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Thursday 18 September 2014

New satellite data spots 'objects'

Published 23/03/2014 | 01:57

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Ground crew members wave to a Japanese Maritime Defence Force P3C patrol plane as it heads for Australia to join a search-and-rescue operation for the missing Malaysia Airlines flight MH370 (AP)
Crew members board a Japan Maritime Self-Defence Force P3C patrol plane as they leave the Royal Malaysian Air Force base for Australia to join a search-and-rescue operation for the missing Malaysia Airlines flight (AP)
A Royal Australian Air Force AP-3C Orion takes off at RAAF Pearce Base to join the search for the missing Malaysia Airlines flight (AP)

France provided new satellite data today showing possible debris from the missing Malaysia Airlines jet as searchers continued to comb a remote part of the southern Indian Ocean.

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The new information given to Malaysia's government and forwarded to searchers in Australia shows "potential objects" in the same part of the ocean where satellite images previously released by Australia and China showed objects that could be debris from the plane, Malaysia's Ministry of Transport said in a statement.

Flight 370 went missing over the Gulf of Thailand on March 8 with 239 people on board en route from Kuala Lumpur, Malaysia, to Beijing, setting off a multinational search effort that has turned up nothing conclusive so far on what happened to the jet.

Today's search was frustrating because "there was cloud down to the surface and at times we were completely enclosed by cloud," Royal Australian Air Force flight Lt. Russell Adams said at the military base where the planes take off and land on their missions.

Nothing of interest to searchers was found, he said, adding that the search is worth it because "we might do 10 sorties and find nothing, but on that 11th flight when you find something and you know that you're actually contributing to some answers for somebody".

Details on the French data were not immediately released. The statement from Malaysia called the information "new satellite images," while a statement from France's Foreign Ministry said "radar echoes taken by a satellite" had located floating debris but made no mention of imagery.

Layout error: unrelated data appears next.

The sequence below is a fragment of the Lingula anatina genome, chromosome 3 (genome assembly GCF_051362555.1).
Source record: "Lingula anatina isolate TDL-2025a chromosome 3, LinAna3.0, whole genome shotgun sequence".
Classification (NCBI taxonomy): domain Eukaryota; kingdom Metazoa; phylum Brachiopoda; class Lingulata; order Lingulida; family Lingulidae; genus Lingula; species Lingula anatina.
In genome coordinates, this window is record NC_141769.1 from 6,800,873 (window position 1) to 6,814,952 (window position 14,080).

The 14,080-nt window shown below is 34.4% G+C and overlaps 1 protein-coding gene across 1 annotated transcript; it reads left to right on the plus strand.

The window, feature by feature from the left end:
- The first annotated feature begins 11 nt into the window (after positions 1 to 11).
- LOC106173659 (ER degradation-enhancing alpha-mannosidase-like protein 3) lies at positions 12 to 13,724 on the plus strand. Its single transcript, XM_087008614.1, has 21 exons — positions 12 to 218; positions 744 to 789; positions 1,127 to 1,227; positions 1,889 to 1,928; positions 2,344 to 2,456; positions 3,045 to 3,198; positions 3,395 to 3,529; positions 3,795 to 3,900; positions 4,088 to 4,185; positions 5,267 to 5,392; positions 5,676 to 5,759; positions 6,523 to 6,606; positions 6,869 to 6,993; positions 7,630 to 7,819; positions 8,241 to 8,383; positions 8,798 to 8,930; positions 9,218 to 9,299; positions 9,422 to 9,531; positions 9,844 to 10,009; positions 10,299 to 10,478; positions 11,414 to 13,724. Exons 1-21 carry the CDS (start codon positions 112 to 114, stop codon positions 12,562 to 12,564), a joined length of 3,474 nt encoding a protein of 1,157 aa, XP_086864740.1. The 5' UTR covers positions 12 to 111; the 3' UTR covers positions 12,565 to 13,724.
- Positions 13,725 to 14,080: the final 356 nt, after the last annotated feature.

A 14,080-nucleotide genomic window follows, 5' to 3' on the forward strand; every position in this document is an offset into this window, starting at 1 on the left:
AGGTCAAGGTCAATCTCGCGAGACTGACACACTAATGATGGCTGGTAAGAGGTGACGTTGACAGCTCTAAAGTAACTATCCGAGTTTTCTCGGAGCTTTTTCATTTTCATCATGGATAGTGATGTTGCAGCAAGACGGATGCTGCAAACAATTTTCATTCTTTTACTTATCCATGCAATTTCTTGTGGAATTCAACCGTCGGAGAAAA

The Australian Maritime Safety Authority said: "Any satellite images or other new information that comes to AMSA is being considered in developing the search plans."

But a Malaysian official involved in the search mission said the data located objects about 575 miles north of the spots where the objects in the images released by Australia and China were located.

One of the objects located was estimated to be about the same size as an object captured on Tuesday by the Chinese satellite that appeared to be 72 feet by 43 feet, said the official. But it was not possible to determine precise dimensions from the French data, the official said.

Information about the new data emerged as authorities coordinating the search, which is being conducted about 1,550 miles south-west of Perth, sent planes and a ship to try to "re-find" a wooden pallet that appeared to be surrounded by straps of varying lengths and colours. It was spotted on Saturday by spotters in a search plane, but no images were captured of it and a military PC Orion military plane dispatched to locate the pallet could not find it.

"So, we've gone back to that area again today to try and re-find it," said Mike Barton, chief of the Australian Maritime Safety Authority's rescue coordination centre. An Australian navy ship was also involved in the search.

The southern Indian Ocean is thought to be a potential area to find the jet because Malaysian authorities have said pings sent by the Boeing 777-200 for several hours after it disappeared indicated that the plane ended up in one of two huge arcs: a northern corridor stretching from Malaysia to Central Asia, or a southern corridor that stretches toward Antarctica.

Malaysian authorities have not ruled out any possible explanation for what happened to the jet, but have said the evidence so far suggests it was deliberately turned back across Malaysia to the Strait of Malacca, with its communications systems disabled. They are unsure what happened next.

Authorities are considering the possibilities of hijacking, sabotage, terrorism or issues related to the mental health of the pilots or anyone else on board

Press Association

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